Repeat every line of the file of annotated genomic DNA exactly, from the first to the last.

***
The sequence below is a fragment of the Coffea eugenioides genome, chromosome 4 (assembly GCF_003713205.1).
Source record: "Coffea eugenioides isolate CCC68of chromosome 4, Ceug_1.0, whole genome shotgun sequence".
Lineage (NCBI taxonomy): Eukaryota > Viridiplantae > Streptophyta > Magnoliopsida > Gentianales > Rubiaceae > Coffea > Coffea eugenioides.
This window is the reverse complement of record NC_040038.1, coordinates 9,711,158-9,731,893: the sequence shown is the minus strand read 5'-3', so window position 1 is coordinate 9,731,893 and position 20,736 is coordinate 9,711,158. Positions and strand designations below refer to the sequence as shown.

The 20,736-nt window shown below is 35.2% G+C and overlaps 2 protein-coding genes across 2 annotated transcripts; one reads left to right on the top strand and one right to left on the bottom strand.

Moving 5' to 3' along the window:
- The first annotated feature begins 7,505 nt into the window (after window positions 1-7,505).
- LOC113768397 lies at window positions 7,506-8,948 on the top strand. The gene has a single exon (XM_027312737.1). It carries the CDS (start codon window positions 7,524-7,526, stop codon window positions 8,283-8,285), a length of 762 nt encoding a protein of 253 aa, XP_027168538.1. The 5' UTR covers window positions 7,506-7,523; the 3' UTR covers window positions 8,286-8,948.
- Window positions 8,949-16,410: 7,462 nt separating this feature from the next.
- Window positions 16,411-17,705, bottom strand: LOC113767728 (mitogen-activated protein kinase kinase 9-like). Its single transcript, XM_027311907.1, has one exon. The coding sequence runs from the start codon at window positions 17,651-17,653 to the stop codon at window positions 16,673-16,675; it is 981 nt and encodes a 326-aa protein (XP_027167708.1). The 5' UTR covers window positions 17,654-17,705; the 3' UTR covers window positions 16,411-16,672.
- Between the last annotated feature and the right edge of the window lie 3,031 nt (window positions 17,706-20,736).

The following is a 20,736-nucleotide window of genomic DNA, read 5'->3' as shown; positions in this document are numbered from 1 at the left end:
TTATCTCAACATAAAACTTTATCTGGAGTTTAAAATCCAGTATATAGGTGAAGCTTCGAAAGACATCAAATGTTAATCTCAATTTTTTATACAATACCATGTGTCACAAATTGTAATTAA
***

The sequence below is a fragment of the Coffea eugenioides genome, chromosome 4 (assembly GCF_003713205.1).
Source record: "Coffea eugenioides isolate CCC68of chromosome 4, Ceug_1.0, whole genome shotgun sequence".
Lineage (NCBI taxonomy): Eukaryota > Viridiplantae > Streptophyta > Magnoliopsida > Gentianales > Rubiaceae > Coffea > Coffea eugenioides.
This window is the reverse complement of record NC_040038.1, coordinates 9,711,158-9,731,893: the sequence shown is the minus strand read 5'-3', so window position 1 is coordinate 9,731,893 and position 20,736 is coordinate 9,711,158. Positions and strand designations below refer to the sequence as shown.

The 20,736-nt window shown below is 35.2% G+C and overlaps 2 protein-coding genes across 2 annotated transcripts; one reads left to right on the top strand and one right to left on the bottom strand.

Moving 5' to 3' along the window:
- The first annotated feature begins 7,505 nt into the window (after window positions 1-7,505).
- LOC113768397 lies at window positions 7,506-8,948 on the top strand. The gene has a single exon (XM_027312737.1). It carries the CDS (start codon window positions 7,524-7,526, stop codon window positions 8,283-8,285), a length of 762 nt encoding a protein of 253 aa, XP_027168538.1. The 5' UTR covers window positions 7,506-7,523; the 3' UTR covers window positions 8,286-8,948.
- Window positions 8,949-16,410: 7,462 nt separating this feature from the next.
- Window positions 16,411-17,705, bottom strand: LOC113767728 (mitogen-activated protein kinase kinase 9-like). Its single transcript, XM_027311907.1, has one exon. The coding sequence runs from the start codon at window positions 17,651-17,653 to the stop codon at window positions 16,673-16,675; it is 981 nt and encodes a 326-aa protein (XP_027167708.1). The 5' UTR covers window positions 17,654-17,705; the 3' UTR covers window positions 16,411-16,672.
- Between the last annotated feature and the right edge of the window lie 3,031 nt (window positions 17,706-20,736).

The following is a 20,736-nucleotide window of genomic DNA, read 5'->3' as shown; positions in this document are numbered from 1 at the left end:
TTATCTCAACATAAAACTTTATCTGGAGTTTAAAATCCAGTATATAGGTGAAGCTTCGAAAGACATCAAATGTTAATCTCAATTTTTTATACAATACCATGTGTCACAAATTGTAATTAA